Mena faces about 30 charges, including grand theft, perjury - for filing a marriage license he signed as a priest - and practicing medicine without a license in connection with offering "a system or mode of treating the sick," according to an arrest warrant.

Last year, Mena allegedly posed as a priest at St. Ignatius of Loyola parish in northeastern Los Angeles and sold tickets to a pilgrimage to visit New York and see the pope during his Philadelphia visit in September, prosecutors said.

The trip supposedly included airfare and lodging at convents.

Michelle Rodriguez, 60, and some of her friends and co-workers paid more than $950 each in cash for the trip.

"It was a great deal for the price," Michelle Rodriguez told the Times. "We were thinking, 'Oh, we'll have this great time in New York. We'll see the pope and it will be a great experience.' "

"He used us, he stole from us, and that's it," she said.

Mena, who was acting as a substitute priest, made a good impression.

"He smiled, talked about how good things were. There was never anything negative," Joaquin Oviedo, a retired public high school teacher, told the paper. "He was not a fire and brimstone kind of preacher."

"We had always been raised not to question authority figures," Oviedo said. "He's a priest - what he said is holy writ. We never imagined he was a phony."

Mena had been posing as a priest since the mid-1990s, appearing at parishes or prayer groups in Los Angeles, San Bernardino, Stockton, Fresno and Orange counties, then vanishing before Roman Catholic authorities could act, court papers indicated.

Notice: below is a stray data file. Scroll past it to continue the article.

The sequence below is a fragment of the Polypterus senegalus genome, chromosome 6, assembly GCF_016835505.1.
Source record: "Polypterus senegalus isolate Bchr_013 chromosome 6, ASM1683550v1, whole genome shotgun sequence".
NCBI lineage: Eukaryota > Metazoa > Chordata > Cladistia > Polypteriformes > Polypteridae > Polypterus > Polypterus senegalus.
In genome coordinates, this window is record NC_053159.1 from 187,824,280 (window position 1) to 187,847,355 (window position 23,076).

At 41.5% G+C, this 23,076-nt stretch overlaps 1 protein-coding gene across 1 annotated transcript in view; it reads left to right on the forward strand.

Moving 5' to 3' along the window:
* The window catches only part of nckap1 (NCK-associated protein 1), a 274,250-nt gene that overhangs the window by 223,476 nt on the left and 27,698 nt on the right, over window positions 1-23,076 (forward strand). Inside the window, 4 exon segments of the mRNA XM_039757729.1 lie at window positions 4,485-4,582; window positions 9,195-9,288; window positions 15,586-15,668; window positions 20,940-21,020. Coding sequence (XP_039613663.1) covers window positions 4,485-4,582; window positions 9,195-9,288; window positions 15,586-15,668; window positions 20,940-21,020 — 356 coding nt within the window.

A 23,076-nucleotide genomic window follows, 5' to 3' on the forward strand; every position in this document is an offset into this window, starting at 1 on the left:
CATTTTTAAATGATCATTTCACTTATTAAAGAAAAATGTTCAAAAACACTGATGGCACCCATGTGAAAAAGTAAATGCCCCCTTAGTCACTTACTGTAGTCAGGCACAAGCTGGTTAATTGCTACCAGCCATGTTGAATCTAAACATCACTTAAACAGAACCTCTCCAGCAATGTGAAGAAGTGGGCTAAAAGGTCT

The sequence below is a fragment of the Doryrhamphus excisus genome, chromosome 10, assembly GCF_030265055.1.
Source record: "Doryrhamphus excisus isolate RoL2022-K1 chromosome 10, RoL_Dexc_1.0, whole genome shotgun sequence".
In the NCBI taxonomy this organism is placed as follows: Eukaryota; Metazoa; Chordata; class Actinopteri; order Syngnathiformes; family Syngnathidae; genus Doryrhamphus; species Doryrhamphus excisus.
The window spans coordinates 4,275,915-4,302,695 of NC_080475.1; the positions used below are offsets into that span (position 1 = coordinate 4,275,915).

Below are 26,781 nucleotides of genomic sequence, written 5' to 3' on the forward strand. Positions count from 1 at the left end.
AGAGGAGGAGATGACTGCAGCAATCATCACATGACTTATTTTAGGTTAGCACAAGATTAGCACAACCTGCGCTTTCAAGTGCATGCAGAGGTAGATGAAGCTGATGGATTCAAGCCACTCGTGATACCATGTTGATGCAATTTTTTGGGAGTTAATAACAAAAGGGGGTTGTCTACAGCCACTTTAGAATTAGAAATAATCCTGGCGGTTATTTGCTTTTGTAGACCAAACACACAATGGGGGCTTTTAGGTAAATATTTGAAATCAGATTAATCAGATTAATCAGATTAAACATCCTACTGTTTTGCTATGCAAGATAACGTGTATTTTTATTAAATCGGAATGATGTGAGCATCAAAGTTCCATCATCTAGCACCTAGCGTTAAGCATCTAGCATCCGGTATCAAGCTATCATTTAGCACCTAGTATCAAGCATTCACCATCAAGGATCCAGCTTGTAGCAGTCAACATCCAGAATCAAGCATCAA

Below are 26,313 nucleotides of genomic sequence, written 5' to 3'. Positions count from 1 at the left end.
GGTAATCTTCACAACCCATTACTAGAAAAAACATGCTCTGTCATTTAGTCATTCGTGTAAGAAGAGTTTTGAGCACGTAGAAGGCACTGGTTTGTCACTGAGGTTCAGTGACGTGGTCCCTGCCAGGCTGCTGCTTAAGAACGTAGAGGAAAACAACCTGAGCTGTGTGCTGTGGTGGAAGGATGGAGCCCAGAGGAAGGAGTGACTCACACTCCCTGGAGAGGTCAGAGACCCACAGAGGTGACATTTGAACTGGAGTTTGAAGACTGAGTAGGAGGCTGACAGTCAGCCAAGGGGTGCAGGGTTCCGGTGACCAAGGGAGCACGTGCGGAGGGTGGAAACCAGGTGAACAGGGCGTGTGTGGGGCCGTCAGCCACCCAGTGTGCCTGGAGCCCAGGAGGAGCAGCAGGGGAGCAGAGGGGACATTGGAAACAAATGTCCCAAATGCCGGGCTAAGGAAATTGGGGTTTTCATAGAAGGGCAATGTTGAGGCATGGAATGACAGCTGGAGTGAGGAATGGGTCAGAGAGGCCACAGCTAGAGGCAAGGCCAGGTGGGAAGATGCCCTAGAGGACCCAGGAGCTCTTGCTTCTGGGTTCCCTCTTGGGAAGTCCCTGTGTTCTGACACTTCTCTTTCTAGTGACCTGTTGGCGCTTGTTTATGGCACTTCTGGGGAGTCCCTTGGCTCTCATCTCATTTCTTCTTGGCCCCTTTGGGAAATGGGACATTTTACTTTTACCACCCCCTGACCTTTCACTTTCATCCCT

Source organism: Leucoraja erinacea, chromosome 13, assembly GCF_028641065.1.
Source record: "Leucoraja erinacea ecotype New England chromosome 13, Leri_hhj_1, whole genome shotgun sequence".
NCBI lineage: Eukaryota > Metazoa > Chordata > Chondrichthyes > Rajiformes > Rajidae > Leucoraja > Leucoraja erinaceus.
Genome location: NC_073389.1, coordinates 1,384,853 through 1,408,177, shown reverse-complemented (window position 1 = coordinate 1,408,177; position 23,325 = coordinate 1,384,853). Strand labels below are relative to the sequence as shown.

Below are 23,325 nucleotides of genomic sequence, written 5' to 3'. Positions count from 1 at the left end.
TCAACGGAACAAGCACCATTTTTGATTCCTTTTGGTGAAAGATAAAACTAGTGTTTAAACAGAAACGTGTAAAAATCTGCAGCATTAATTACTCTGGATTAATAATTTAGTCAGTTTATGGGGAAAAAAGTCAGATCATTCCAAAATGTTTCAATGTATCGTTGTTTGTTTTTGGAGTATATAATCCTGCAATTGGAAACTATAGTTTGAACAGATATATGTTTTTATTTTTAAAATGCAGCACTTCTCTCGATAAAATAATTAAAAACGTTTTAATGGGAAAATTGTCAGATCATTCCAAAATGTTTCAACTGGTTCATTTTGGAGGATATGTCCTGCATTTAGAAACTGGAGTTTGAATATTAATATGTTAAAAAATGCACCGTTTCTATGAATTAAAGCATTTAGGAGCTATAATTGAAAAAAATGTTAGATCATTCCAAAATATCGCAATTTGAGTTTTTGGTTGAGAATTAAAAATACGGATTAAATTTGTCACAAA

Mena showed up at St. Mary parish in Fontana more than five years ago and celebrated Mass on a few occasions, John Andrews, a spokesman for the Diocese of San Bernardino, told the Times.

Mena allegedly made money by borrowing from people and selling his services or videos.

One group loaned him about $16,000 to produce CDs about Pope Francis that turned out to be pirated, and one person loaned him $6,000, Los Angeles police Detective Gary Guevara told the Times.

Mena's name is on a list of dozens of unauthorized priests and deacons that is kept by the Archdiocese of Los Angeles. Some victims have been reimbursed, and those who received the sacraments from Mena can receive them again, said Doris Benavides, a spokeswoman for the Los Angeles archdiocese.


Judge in murder case represented suspect in 2009

BOONVILLE, Ind. (AP) - A southwestern Indiana judge who will preside over the murder trial of a man accused in a killing at a power plant has told attorneys that he once represented the suspect in an unrelated case.

Warrick County Superior Court Judge Zach Winsett informed prosecutors and 33-year-old Mathew McCallister's attorneys Monday. He said that he represented McCallister when McCallister faced 2009 misdemeanor charges, including driving with a suspended license.

The Evansville Courier & Press reports Winsett said he didn't know any reason why he should be disqualified from the case, but was giving attorneys 30 days to file any written objections.

McCallister is charged in the February 2014 shooting death of Joseph Nelson of Martinsville, Indiana. Nelson's body was found at Alcoa Warrick Operations along the Ohio River just east of Evansville.

Published: Thu, Feb 04, 2016